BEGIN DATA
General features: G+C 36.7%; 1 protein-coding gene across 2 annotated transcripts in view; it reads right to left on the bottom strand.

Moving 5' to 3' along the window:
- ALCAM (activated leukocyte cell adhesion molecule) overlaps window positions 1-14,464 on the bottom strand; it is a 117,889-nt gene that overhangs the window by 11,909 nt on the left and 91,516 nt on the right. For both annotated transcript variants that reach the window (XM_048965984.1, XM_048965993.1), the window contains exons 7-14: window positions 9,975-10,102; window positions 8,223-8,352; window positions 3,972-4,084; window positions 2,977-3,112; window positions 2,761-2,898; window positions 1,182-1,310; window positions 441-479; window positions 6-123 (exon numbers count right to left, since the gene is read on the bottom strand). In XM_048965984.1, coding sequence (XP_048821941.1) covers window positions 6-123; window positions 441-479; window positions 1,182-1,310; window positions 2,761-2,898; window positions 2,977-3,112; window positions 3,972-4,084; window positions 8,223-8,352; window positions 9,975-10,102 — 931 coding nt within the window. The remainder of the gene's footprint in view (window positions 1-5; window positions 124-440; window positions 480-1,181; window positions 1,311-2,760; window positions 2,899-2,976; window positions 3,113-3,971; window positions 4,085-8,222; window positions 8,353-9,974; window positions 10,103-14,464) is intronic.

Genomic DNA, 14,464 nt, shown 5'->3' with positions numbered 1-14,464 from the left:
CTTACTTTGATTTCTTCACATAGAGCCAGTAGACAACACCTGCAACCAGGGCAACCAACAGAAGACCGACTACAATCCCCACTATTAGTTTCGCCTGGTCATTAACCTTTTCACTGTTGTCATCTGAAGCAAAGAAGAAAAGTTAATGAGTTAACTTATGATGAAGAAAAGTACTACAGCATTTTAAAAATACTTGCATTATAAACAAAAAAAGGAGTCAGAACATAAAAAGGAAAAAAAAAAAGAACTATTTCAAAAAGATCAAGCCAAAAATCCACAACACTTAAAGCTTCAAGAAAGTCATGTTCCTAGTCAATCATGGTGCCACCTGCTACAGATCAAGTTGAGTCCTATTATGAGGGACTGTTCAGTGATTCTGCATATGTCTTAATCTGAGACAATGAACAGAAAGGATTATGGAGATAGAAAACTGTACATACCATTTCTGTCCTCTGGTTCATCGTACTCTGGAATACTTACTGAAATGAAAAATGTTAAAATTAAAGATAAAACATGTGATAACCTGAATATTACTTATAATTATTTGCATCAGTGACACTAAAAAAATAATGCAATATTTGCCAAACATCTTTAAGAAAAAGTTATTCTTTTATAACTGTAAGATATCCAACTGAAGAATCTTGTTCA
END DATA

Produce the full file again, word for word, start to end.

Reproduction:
General features: G+C 36.7%; 1 protein-coding gene across 2 annotated transcripts in view; it reads right to left on the bottom strand.

Moving 5' to 3' along the window:
- ALCAM (activated leukocyte cell adhesion molecule) overlaps window positions 1-14,464 on the bottom strand; it is a 117,889-nt gene that overhangs the window by 11,909 nt on the left and 91,516 nt on the right. For both annotated transcript variants that reach the window (XM_048965984.1, XM_048965993.1), the window contains exons 7-14: window positions 9,975-10,102; window positions 8,223-8,352; window positions 3,972-4,084; window positions 2,977-3,112; window positions 2,761-2,898; window positions 1,182-1,310; window positions 441-479; window positions 6-123 (exon numbers count right to left, since the gene is read on the bottom strand). In XM_048965984.1, coding sequence (XP_048821941.1) covers window positions 6-123; window positions 441-479; window positions 1,182-1,310; window positions 2,761-2,898; window positions 2,977-3,112; window positions 3,972-4,084; window positions 8,223-8,352; window positions 9,975-10,102 — 931 coding nt within the window. The remainder of the gene's footprint in view (window positions 1-5; window positions 124-440; window positions 480-1,181; window positions 1,311-2,760; window positions 2,899-2,976; window positions 3,113-3,971; window positions 4,085-8,222; window positions 8,353-9,974; window positions 10,103-14,464) is intronic.

Genomic DNA, 14,464 nt, shown 5'->3' with positions numbered 1-14,464 from the left:
CTTACTTTGATTTCTTCACATAGAGCCAGTAGACAACACCTGCAACCAGGGCAACCAACAGAAGACCGACTACAATCCCCACTATTAGTTTCGCCTGGTCATTAACCTTTTCACTGTTGTCATCTGAAGCAAAGAAGAAAAGTTAATGAGTTAACTTATGATGAAGAAAAGTACTACAGCATTTTAAAAATACTTGCATTATAAACAAAAAAAGGAGTCAGAACATAAAAAGGAAAAAAAAAAAGAACTATTTCAAAAAGATCAAGCCAAAAATCCACAACACTTAAAGCTTCAAGAAAGTCATGTTCCTAGTCAATCATGGTGCCACCTGCTACAGATCAAGTTGAGTCCTATTATGAGGGACTGTTCAGTGATTCTGCATATGTCTTAATCTGAGACAATGAACAGAAAGGATTATGGAGATAGAAAACTGTACATACCATTTCTGTCCTCTGGTTCATCGTACTCTGGAATACTTACTGAAATGAAAAATGTTAAAATTAAAGATAAAACATGTGATAACCTGAATATTACTTATAATTATTTGCATCAGTGACACTAAAAAAATAATGCAATATTTGCCAAACATCTTTAAGAAAAAGTTATTCTTTTATAACTGTAAGATATCCAACTGAAGAATCTTGTTCA